Today I'm revisiting a deeply cherished compilation of rare songs from around the world which were originally pressed on 78rpm vinyl, and are now bound together in a beautiful, lovingly-crafted book by Rob Millis & Jeffrey Taylor. Both Rob and Jeffrey are members of Climax Golden Twins, and Jeffrey is a dear old friend of mine as well as the co-owner of my favorite record shop in the world (yup, I've been to every single one! heheh)—which I'd like to pay tribute to in its own separate post one day. Suffice it to say that for years (when I lived in the Seattle area) I stopped by this shop several times a week to broaden my musical awareness, catch in-store performances, and just have lovely chats with Jeffrey & Michael (other co-owner & also dear friend).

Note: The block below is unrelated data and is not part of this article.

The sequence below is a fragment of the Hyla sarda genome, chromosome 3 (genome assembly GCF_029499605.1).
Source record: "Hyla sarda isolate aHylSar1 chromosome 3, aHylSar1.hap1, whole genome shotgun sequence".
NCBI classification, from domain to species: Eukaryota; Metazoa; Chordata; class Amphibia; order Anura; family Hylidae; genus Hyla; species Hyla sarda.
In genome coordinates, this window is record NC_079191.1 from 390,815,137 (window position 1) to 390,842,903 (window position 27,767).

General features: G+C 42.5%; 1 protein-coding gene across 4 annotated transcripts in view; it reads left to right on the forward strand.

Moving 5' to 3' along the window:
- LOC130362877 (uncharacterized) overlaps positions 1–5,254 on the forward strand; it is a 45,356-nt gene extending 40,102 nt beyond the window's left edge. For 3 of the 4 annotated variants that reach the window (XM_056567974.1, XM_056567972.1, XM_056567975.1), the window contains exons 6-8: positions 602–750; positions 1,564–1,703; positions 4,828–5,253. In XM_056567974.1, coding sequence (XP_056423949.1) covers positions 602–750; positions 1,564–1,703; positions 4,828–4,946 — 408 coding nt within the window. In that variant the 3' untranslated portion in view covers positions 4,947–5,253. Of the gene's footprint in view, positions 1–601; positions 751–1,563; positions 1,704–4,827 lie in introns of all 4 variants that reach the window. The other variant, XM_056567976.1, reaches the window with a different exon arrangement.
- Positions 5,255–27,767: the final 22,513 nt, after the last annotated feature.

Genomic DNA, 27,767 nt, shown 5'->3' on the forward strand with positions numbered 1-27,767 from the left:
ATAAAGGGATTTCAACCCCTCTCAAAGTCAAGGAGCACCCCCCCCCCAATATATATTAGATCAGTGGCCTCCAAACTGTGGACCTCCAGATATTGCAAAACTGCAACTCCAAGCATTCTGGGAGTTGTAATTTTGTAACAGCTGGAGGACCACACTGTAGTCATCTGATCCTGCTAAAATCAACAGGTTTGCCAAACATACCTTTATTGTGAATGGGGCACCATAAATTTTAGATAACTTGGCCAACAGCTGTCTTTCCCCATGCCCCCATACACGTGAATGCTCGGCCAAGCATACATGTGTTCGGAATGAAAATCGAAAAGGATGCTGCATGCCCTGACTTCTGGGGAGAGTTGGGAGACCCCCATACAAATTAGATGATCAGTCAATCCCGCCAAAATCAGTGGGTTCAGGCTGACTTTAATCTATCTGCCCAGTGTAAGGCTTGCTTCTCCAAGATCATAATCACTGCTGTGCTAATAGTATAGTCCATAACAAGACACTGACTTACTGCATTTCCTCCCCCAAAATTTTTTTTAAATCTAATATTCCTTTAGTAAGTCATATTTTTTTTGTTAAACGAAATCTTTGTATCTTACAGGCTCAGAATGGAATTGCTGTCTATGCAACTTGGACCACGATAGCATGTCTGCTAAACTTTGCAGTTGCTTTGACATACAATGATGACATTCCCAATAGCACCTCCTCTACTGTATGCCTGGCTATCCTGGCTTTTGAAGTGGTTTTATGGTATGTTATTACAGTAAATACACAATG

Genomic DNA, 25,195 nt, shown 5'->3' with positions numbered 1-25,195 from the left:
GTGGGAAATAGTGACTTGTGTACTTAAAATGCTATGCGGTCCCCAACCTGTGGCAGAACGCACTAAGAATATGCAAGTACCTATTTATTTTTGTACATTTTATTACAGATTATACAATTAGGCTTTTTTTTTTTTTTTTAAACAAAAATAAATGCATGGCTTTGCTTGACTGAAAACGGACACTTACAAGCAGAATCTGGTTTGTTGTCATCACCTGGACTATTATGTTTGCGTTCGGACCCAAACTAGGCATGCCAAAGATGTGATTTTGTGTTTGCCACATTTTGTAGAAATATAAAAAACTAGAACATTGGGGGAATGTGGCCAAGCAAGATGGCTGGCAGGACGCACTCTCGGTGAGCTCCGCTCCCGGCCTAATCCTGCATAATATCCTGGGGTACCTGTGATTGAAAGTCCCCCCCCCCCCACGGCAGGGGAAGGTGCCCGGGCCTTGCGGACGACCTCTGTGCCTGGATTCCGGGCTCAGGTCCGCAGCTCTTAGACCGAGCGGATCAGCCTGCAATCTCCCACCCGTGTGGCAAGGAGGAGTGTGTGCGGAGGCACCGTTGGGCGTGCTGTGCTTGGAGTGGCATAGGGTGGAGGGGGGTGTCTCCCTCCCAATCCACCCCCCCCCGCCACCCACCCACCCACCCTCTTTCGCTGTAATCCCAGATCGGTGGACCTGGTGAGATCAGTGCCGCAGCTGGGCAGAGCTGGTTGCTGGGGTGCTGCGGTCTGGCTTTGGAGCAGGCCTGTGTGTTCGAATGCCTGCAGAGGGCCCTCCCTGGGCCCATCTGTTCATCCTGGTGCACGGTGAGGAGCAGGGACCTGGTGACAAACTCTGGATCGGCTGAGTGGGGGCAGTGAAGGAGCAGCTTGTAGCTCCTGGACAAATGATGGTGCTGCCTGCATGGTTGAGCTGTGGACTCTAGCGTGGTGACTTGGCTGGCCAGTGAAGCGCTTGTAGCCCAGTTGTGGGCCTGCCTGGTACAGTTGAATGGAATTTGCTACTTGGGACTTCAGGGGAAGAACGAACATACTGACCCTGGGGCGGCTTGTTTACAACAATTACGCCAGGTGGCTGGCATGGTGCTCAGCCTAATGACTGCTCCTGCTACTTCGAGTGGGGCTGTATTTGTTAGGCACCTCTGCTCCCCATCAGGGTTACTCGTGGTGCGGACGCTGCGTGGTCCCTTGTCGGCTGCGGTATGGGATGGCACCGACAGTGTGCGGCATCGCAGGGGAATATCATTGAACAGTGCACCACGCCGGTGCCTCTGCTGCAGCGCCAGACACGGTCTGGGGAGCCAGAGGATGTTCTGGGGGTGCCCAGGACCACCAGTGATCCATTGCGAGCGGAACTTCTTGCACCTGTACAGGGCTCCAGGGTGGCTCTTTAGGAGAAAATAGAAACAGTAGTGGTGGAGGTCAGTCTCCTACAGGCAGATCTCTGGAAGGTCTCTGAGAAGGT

The claim on that Wall of Sound card is not an exaggeration
There are two CDs (comprising 48 tracks) embedded into the book, and between them are about 150 pages of fantastic scanned ephemera from Rob & Jeffrey's incredible collections. The sounds of Victrola Favorites span the globe from places such as the Republic of the Congo, Greece, Japan, Thailand, Myanmar, the US, Egypt, Korea, Turkey, Portugal, China, Mexico, India, and elsewhere, and were pressed between 1915 and 1950.
Listening to these recordings and having tactile, visual representations of the historical objects from which they emanate helps ground me in a distinct aura from the incredible journey that they've made across time, space, people, cultures, and mediums, and—more broadly—the mindblowing advent of things like audio recording which we completely take for granted now.